This amounts to an activity rate of 85.4% averaged over both genders. Faroese men have an activity rate of 87%, and the women’s rate is 84%. This is the highest activity rate in Europe, followed by Iceland.
The Faroese labour force has increased by just over 2,000 people in the past five years, spread evenly across the two genders.
These are some of the key findings of the labour force survey conducted by Statistics Faroe Islands in November 2019. A detailed report with analysed figures can be found in the statistical database. A short description of the labour force survey can be found at the end of this article.
Included in the labour force are all employed individuals, including salary earners, independent traders, employers, unemployed people available for work and individuals who carry out unpaid work for family businesses. Not included in the labour force are young full-time students, people unavailable for work due to disease or reduced ability, or people who have left the labour market due to age or other limitations.
The table below shows the labour force and the activity rate in major regions of the country. Eysturoy has the biggest labour force relative to population, at 88%, followed by Suðurstreymoy at just over 86%. At 79%, Sandoy and Suðuroy make up the bottom of the list.
Grouped into gender, Eysturoy has the highest activity rate for men (90%), and Sandoy and Suðuroy have the lowest (80-81%). For women, Norðoyggjar, Suðurstreymur and Eysturoy have the highest activity rate (85-86%), and Sandoy has the lowest (77%).
Europe’s highest activity rate
As previous labour force surveys have also shown, the Faroe Islands have the biggest labour force in Europe relative to the population. Only Iceland comes close in this respect.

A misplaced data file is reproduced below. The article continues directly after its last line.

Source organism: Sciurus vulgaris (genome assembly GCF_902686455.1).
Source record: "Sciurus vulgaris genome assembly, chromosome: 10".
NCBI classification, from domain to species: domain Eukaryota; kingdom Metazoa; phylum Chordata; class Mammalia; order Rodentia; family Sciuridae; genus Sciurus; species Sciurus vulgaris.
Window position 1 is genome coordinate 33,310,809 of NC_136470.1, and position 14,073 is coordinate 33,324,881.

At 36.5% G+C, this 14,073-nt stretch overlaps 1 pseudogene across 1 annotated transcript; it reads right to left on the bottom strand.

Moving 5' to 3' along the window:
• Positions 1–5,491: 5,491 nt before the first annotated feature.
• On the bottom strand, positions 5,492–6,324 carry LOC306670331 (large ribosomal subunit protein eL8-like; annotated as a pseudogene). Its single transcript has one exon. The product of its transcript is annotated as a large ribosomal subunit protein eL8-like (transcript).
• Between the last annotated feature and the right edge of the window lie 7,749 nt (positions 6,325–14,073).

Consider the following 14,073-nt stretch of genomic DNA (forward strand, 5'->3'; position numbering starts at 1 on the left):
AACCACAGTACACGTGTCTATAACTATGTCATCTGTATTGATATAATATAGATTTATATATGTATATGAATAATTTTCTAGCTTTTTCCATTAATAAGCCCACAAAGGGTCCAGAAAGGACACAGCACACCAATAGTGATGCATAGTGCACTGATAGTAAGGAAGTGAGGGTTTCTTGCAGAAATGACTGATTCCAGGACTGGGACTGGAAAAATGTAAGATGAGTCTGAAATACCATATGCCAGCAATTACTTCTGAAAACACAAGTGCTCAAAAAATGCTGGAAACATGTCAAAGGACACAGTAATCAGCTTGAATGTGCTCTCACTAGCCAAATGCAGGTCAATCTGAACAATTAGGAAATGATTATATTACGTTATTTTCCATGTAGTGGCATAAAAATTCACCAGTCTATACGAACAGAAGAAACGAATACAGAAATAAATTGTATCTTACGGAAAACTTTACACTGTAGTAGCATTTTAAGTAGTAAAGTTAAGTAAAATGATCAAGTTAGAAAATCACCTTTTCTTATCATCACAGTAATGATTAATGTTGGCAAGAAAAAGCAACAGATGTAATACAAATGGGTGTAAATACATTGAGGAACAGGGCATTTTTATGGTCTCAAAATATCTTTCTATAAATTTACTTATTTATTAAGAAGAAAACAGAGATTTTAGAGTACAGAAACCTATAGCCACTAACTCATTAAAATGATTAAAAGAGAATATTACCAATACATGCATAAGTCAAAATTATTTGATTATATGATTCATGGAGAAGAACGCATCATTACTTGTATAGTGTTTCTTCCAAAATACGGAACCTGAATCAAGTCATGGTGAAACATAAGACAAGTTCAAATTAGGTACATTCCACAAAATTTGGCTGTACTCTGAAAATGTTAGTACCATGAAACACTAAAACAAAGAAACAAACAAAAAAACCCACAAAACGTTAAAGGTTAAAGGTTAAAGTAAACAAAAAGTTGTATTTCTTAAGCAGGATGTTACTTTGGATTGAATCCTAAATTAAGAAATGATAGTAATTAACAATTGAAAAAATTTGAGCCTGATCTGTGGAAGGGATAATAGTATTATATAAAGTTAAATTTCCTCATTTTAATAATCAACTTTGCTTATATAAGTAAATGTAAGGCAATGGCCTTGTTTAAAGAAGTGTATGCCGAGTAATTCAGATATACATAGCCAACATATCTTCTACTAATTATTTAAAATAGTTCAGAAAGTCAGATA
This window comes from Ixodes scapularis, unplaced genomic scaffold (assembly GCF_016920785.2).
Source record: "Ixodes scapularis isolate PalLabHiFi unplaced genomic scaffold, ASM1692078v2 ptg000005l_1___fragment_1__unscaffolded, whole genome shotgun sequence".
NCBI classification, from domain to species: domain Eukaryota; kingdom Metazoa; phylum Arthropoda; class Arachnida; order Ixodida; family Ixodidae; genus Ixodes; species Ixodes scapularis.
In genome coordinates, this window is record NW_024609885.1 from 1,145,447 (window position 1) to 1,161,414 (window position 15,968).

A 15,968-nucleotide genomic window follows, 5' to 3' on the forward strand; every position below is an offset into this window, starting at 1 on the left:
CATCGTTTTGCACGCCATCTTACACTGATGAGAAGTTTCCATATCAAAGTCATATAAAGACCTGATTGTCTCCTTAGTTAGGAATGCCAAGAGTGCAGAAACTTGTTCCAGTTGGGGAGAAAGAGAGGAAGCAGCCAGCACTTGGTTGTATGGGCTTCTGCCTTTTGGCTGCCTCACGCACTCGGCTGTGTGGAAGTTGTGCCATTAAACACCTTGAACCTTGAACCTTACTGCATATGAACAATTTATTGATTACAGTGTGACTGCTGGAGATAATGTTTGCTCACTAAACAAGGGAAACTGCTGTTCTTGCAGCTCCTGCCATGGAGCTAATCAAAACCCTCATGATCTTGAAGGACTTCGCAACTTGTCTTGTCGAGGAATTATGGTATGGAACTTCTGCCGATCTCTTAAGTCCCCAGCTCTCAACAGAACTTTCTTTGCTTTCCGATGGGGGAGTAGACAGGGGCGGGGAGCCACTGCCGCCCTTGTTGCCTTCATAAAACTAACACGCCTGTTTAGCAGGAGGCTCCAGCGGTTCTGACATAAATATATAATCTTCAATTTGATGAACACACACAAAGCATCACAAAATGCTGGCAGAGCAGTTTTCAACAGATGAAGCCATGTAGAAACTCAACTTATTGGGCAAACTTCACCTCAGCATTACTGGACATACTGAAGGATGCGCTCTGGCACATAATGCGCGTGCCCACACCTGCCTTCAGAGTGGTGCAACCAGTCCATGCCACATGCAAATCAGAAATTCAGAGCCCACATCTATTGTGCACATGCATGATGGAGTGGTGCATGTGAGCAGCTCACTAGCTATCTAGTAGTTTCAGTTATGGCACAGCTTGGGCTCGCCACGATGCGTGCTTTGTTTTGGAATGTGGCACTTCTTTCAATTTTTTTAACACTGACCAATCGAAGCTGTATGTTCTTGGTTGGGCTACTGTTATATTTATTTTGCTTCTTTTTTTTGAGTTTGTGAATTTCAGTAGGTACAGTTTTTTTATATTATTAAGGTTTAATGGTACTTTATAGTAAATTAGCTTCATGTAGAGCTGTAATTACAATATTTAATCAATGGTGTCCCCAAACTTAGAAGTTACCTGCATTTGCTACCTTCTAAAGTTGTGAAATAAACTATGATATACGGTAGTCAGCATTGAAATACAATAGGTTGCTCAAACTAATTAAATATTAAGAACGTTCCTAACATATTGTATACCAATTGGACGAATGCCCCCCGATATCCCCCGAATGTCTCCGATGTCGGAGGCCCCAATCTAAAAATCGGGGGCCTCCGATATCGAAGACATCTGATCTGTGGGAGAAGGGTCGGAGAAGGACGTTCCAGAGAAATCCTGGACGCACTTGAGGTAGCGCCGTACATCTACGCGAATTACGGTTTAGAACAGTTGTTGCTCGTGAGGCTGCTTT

The chart below, compiled by Eurostat, compares the Faroe Islands with 35 other European nations.
On this list, the Faroe Islands are on top with an activity rate of 85% for both genders combined. Second is Iceland (81%), followed by Switzerland (76%), Sweden (74%) and then Estonia, the Netherlands, Norway, Germany, Denmark, the UK and Lithuania (70-72%).
The average activity rate for the 28 EU member nations (including the UK) is 65%. The European nations with the lowest activity rate are Turkey and Italy, at 56% and 57% respectively.
Men: The Faroe Islands top the list at 87%, followed by Iceland (84%). The EU average is 71%. The lowest activity rate for men is in Croatia, Belgium, France and Italy (63-66%).
Women: At 84%, Faroese women have by far the highest activity rate in Europe. Iceland is second at 77%. The EU average is 60%. Turkish women have the lowest activity rate at 37%, followed by Italy’s 48%.
In all countries except the Faroe Islands, activity rates for women are significantly lower than for men. In the Faroe Islands, the difference is only 3%. In Iceland, the difference is 7% and in Denmark 8%. The EU average difference is 11%. By far the greatest gender difference in terms of activity rates is in Turkey, with 76% for men and 37% for women.
High activity rates for young and old